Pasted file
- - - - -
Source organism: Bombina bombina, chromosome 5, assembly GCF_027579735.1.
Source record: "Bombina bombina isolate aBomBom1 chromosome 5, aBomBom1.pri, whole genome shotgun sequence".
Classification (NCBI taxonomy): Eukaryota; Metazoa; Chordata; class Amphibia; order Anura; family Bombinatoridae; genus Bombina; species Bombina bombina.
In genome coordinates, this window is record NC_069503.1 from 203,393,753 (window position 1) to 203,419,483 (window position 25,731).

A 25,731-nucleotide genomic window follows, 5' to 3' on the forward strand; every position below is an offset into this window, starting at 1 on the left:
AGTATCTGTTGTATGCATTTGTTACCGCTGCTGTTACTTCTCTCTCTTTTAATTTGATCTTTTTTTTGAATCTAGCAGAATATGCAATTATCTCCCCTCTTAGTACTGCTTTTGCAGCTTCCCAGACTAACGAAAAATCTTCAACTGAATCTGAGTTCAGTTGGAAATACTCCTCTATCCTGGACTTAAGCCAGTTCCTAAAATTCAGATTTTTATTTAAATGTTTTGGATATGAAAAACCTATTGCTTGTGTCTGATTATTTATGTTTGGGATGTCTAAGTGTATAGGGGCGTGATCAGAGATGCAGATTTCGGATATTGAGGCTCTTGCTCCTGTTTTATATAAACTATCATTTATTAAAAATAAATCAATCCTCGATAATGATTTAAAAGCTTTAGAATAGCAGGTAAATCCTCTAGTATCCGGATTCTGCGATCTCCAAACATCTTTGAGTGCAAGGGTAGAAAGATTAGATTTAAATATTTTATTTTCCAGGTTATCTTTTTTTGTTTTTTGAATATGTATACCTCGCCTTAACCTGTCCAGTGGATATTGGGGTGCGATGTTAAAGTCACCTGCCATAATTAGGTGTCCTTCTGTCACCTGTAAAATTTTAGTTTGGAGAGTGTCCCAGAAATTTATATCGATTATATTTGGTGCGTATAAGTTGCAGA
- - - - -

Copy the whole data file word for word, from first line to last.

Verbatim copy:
Source organism: Bombina bombina, chromosome 5, assembly GCF_027579735.1.
Source record: "Bombina bombina isolate aBomBom1 chromosome 5, aBomBom1.pri, whole genome shotgun sequence".
Classification (NCBI taxonomy): Eukaryota; Metazoa; Chordata; class Amphibia; order Anura; family Bombinatoridae; genus Bombina; species Bombina bombina.
In genome coordinates, this window is record NC_069503.1 from 203,393,753 (window position 1) to 203,419,483 (window position 25,731).

A 25,731-nucleotide genomic window follows, 5' to 3' on the forward strand; every position below is an offset into this window, starting at 1 on the left:
AGTATCTGTTGTATGCATTTGTTACCGCTGCTGTTACTTCTCTCTCTTTTAATTTGATCTTTTTTTTGAATCTAGCAGAATATGCAATTATCTCCCCTCTTAGTACTGCTTTTGCAGCTTCCCAGACTAACGAAAAATCTTCAACTGAATCTGAGTTCAGTTGGAAATACTCCTCTATCCTGGACTTAAGCCAGTTCCTAAAATTCAGATTTTTATTTAAATGTTTTGGATATGAAAAACCTATTGCTTGTGTCTGATTATTTATGTTTGGGATGTCTAAGTGTATAGGGGCGTGATCAGAGATGCAGATTTCGGATATTGAGGCTCTTGCTCCTGTTTTATATAAACTATCATTTATTAAAAATAAATCAATCCTCGATAATGATTTAAAAGCTTTAGAATAGCAGGTAAATCCTCTAGTATCCGGATTCTGCGATCTCCAAACATCTTTGAGTGCAAGGGTAGAAAGATTAGATTTAAATATTTTATTTTCCAGGTTATCTTTTTTTGTTTTTTGAATATGTATACCTCGCCTTAACCTGTCCAGTGGATATTGGGGTGCGATGTTAAAGTCACCTGCCATAATTAGGTGTCCTTCTGTCACCTGTAAAATTTTAGTTTGGAGAGTGTCCCAGAAATTTATATCGATTATATTTGGTGCGTATAAGTTGCAGA